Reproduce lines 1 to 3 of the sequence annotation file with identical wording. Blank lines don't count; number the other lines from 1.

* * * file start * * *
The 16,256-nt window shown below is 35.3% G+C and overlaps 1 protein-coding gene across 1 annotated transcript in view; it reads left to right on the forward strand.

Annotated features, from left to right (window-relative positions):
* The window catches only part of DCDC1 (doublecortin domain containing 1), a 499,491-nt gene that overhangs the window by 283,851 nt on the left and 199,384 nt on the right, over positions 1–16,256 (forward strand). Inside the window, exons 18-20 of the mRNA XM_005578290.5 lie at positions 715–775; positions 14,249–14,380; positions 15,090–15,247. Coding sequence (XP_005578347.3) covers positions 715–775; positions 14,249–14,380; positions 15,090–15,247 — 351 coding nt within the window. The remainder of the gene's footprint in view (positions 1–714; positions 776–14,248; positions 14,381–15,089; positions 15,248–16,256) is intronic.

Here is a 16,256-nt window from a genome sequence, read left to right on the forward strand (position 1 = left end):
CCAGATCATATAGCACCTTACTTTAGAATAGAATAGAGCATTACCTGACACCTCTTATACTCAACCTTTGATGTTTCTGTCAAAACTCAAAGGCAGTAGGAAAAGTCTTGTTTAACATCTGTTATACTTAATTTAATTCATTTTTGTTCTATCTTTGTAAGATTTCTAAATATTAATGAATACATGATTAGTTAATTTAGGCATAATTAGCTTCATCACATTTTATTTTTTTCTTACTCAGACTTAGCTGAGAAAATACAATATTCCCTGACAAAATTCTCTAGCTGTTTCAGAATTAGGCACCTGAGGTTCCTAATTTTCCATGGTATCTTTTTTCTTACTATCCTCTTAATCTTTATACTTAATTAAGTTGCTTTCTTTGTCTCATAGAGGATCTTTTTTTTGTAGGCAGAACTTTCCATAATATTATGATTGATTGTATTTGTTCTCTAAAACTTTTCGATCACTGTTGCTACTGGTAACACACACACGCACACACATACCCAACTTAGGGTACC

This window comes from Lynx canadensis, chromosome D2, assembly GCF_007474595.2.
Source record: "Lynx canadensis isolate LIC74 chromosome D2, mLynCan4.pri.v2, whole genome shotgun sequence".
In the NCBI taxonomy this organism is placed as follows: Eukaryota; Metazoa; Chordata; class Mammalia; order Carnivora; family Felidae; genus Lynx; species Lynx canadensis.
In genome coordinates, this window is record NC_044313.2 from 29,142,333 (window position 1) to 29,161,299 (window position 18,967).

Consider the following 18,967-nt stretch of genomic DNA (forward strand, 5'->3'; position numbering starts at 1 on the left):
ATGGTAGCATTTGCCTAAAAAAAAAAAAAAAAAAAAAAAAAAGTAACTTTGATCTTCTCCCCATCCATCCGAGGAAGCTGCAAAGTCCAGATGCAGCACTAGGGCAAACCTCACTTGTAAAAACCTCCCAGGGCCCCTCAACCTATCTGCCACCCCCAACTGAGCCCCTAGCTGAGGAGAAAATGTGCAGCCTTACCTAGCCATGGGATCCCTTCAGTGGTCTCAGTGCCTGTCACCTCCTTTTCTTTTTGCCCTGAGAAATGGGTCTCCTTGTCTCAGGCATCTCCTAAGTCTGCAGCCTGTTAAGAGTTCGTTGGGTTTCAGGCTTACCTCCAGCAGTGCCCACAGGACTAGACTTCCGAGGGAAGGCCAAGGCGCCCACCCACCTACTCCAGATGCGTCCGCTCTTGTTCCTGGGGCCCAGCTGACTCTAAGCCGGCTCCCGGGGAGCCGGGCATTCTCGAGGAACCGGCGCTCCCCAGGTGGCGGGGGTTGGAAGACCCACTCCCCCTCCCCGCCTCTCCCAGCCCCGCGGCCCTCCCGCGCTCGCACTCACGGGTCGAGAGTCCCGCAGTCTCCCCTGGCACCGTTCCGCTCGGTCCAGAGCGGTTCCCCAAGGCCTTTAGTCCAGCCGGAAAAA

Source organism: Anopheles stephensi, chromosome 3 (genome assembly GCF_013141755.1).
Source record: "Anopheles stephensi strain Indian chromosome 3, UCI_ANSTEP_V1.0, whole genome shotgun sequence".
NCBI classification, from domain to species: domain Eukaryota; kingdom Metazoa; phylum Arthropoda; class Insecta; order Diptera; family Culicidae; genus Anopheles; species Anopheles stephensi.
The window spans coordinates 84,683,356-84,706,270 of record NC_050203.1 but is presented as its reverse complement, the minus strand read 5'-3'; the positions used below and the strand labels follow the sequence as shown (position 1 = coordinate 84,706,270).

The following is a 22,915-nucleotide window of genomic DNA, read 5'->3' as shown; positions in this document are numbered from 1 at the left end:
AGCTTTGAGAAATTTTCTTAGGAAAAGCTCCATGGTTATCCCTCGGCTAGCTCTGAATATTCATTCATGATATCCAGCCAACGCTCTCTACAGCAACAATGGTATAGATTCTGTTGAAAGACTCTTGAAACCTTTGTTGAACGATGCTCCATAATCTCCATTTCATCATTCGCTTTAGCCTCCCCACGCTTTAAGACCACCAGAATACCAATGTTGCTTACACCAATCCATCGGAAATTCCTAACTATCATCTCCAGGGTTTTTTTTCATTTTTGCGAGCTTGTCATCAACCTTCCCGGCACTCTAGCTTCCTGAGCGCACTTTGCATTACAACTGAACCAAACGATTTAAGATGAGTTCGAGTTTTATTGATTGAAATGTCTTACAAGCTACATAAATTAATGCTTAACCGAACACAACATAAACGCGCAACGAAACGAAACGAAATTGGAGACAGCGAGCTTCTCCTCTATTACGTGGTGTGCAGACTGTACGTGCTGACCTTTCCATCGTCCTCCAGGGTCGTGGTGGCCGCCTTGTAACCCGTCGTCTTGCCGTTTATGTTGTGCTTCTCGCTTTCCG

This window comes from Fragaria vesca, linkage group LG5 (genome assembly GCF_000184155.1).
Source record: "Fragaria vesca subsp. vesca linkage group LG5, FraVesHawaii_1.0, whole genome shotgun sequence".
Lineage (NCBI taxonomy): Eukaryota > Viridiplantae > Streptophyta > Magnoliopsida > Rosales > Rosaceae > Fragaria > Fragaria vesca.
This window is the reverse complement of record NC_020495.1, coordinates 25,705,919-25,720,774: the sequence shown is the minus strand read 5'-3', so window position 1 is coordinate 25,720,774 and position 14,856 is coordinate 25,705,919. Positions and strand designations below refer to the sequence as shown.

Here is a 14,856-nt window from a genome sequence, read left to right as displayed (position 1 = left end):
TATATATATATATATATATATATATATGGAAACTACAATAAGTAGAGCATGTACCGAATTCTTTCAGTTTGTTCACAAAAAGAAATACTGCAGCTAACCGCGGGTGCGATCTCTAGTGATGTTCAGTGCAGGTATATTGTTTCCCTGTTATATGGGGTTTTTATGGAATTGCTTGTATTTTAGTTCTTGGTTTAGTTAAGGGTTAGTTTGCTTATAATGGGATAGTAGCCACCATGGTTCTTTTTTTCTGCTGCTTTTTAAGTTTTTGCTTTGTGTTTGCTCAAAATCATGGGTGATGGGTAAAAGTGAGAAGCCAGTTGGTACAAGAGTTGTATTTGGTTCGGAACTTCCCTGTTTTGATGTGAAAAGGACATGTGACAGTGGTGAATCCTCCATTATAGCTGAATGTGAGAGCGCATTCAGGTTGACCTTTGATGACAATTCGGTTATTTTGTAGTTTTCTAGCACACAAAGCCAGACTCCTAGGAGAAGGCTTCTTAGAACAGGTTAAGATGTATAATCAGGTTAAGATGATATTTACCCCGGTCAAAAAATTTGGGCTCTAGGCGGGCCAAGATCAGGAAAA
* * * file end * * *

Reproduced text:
The 16,256-nt window shown below is 35.3% G+C and overlaps 1 protein-coding gene across 1 annotated transcript in view; it reads left to right on the forward strand.

Annotated features, from left to right (window-relative positions):
* The window catches only part of DCDC1 (doublecortin domain containing 1), a 499,491-nt gene that overhangs the window by 283,851 nt on the left and 199,384 nt on the right, over positions 1–16,256 (forward strand). Inside the window, exons 18-20 of the mRNA XM_005578290.5 lie at positions 715–775; positions 14,249–14,380; positions 15,090–15,247. Coding sequence (XP_005578347.3) covers positions 715–775; positions 14,249–14,380; positions 15,090–15,247 — 351 coding nt within the window. The remainder of the gene's footprint in view (positions 1–714; positions 776–14,248; positions 14,381–15,089; positions 15,248–16,256) is intronic.